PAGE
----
Archive for January, 2005

Extreme Programming Explained version two

Friday, January 14th, 2005

Rachel Davies blogs about the second version of Extreme Programming Explained by Kent Beck. Apparently it is a complete rewrite from the first version, with revised principles, practices and values. Like Mary Poppendieck, Kent Beck is now also apparently making the connection between The Toyota Way and Agile Software Development explicit.

The second edition of Extreme Programming explained now also contains more graphics apparently. The three rivers’ website contains some samples: Extreme Programming in Pictures. These are nicely hand-drawn mindmaps that seem to show the systems thinking perspective behind Kents’ new take on XP. The first edition of Extreme Programming Explained also had that systems thinking thing going, since the practices and values form an interconnected whole – finding out how the whole is formed was left as an exercise for the practitioner (which was educational :-) ). I hope the new book goes into some more depth explaining some of the ‘soft’ practices and the values.

Agile Open wiki and mailinglist open

Friday, January 14th, 2005

I wrote earlier about the agile open space conference we’re going to organise in Belgium, in the Spring of 2005. It is most likely going to take place in first half of May. We were thinking of late april, right after the Scrum gathering. There were some public holidays in that period, so that doesn’t fit.

You can now post your interest in participating at the agile open wiki. The goals of this conference are set by the participants, so you’re welcome to add your goals to the wiki, or discuss them on the Agile Open mailinglist. The current round of goal brainstorming already generated some interesting ideas. We seem to be drawing people interested in Agile from inside and outside the software development community.

What happened to (Design) Patterns?

Friday, January 14th, 2005

Rachel Davies points to A history of patterns on the c2 wiki, which reminds me of something I have been ruminating over for the past month (and now I might be ranting ;-) ). The history on that page ends in 1999. What happened to Design Patterns since then? So far, I am somewhat disappointed about the effect Design Patterns has had on software development practice.

Design Patterns have had a positive effect, in that they facilitate communication amongst programmers, by giving them a common verbiage. They can use words like Composite or Decorator to abstract complex software structures and behaviour. I haven’t seen many pattern languages for programmers and users (or, to stretch the building metaphor a bit further, inhabitants), like e.g. Tools and Materials, as Alexanders’ ‘A Pattern Language’ does. The use of patterns in practice seems limited to the catalogue in the Design Patterns book – most programmers that use Design Patterns don’t seem to bother reading Alexanders’ books or the PLOP (Pattern Languages Of Program design) series.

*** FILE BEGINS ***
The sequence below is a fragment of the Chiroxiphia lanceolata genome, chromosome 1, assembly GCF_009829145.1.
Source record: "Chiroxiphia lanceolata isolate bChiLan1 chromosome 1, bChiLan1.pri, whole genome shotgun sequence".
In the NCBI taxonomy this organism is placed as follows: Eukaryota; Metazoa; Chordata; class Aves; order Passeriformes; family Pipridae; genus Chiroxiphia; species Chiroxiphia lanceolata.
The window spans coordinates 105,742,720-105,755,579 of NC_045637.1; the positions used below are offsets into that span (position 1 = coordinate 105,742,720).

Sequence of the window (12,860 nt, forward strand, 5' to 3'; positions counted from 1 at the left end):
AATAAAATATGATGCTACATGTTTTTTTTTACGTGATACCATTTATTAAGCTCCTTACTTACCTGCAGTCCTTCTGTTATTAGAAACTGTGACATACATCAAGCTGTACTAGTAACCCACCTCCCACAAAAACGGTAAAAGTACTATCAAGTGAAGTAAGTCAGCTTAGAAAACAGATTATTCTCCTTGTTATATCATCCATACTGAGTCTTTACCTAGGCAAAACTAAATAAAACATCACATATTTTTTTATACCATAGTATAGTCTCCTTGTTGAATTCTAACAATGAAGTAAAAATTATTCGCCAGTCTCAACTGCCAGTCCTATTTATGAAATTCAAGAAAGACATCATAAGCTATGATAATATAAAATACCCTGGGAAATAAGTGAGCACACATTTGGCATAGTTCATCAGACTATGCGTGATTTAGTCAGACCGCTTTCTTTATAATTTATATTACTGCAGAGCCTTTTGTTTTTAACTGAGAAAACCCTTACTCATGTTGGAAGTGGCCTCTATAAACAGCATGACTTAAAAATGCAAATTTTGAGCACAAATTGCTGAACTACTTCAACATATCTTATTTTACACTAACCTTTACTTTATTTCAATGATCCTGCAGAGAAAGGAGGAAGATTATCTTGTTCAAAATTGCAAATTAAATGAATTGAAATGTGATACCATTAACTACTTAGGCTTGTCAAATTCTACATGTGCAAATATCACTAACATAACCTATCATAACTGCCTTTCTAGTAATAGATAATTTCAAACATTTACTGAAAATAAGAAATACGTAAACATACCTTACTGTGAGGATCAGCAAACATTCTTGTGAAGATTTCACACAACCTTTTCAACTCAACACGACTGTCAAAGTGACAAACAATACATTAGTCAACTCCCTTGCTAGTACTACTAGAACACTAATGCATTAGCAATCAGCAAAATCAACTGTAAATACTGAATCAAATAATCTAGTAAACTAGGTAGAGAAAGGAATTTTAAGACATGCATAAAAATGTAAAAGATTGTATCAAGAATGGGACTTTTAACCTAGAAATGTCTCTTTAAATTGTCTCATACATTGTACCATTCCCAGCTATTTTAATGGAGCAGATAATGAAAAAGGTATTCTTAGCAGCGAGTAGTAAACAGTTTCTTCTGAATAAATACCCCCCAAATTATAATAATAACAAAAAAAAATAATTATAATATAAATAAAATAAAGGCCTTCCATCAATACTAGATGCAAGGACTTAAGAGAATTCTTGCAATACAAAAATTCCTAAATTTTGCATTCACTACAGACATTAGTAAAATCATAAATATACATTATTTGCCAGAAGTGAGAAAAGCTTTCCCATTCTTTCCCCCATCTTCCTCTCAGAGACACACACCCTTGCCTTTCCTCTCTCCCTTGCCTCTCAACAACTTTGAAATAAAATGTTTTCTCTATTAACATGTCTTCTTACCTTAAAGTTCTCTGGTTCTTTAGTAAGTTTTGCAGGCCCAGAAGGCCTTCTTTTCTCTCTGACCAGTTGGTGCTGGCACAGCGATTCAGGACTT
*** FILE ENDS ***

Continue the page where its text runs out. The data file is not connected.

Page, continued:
On the pattern languages side, I was hoping that something like ‘Domain Driven Design’ by Eric Evans might bridge the gap between programmers and inhabitants. These comments on bookshelved lead me to believe patterns were merely used for the format, not the spirit of the book (I have yet to read it for myself to make up my mind).

It is possible, that I’m just being impatient, and patterns are not disappearing as just a fad. If so, they are likely to reoccur again. The use of patterns is probably ancient, as this example How “Pattern Books” Fueled England’s First Speculative Real Estate Market shows there where pattern books around 1600 explaining how the real estate markets worked.

Maybe after the first flurry of lets’ describe everything in pattern form, we might yet see some actual pattern languages (rather than mere pattern vocabularies) for use by all inhabitants of software.

Five Freedoms

Friday, January 14th, 2005

Yesterday, I was reading again in Quality Software Management volume 4 – Anticipating Change by Gerald Weinberg. In chapter eight I found a description of Virginia Satir’s Five Freedoms, which goes nicely with the Learning to See theme from the day before:

  • The freedom to see and hear what is here, instead of what should be, was, or will be.
  • The freedom to say what one feels and thinks instead of what one should.
  • the freedom to feel what one feels, instead of what one ought
  • the freedom to ask for what one wants, instead of always waiting for permission
  • the freedom to take risks on one’s own behalf, instead of choosing to be only ‘secure’ and not rocking the boat

these originate from The Satir Model: Family Therapy and Beyond.

Retrospectives versus Rehashing

Friday, January 14th, 2005

A while ago, I wrote about the relative uselesness of Rehashing.

Every now and then, someone else will ask me questions about the past, since I don’t rehash voluntarily anymore. I prefer to work on the future. Marko van der Puil asks me how I reconcile that with facilitating retrospectives.

To me, retrospectives are as much about the future as they are about the past. We collectively investigate a set period in the past, to achieve closure on the past, and determine concrete actions for our future. If a retrospective doesn’t turn up personal and collective actions for positive change, we might as well have skipped it altogether.


Friday, January 14th, 2005

Rachel Davies is blogging about what for me was one of the highlights of XP Days Londen 4 – a presentation and workshop by Dave Snowden about Cynefin, a framework for Sensemaking. You can find more information about this in the paper Sense Making in a Complex and Complicated world by Cynthia Kurz and Dave Snowden (IBM Systems Journal, Vol 42, No3, 2003).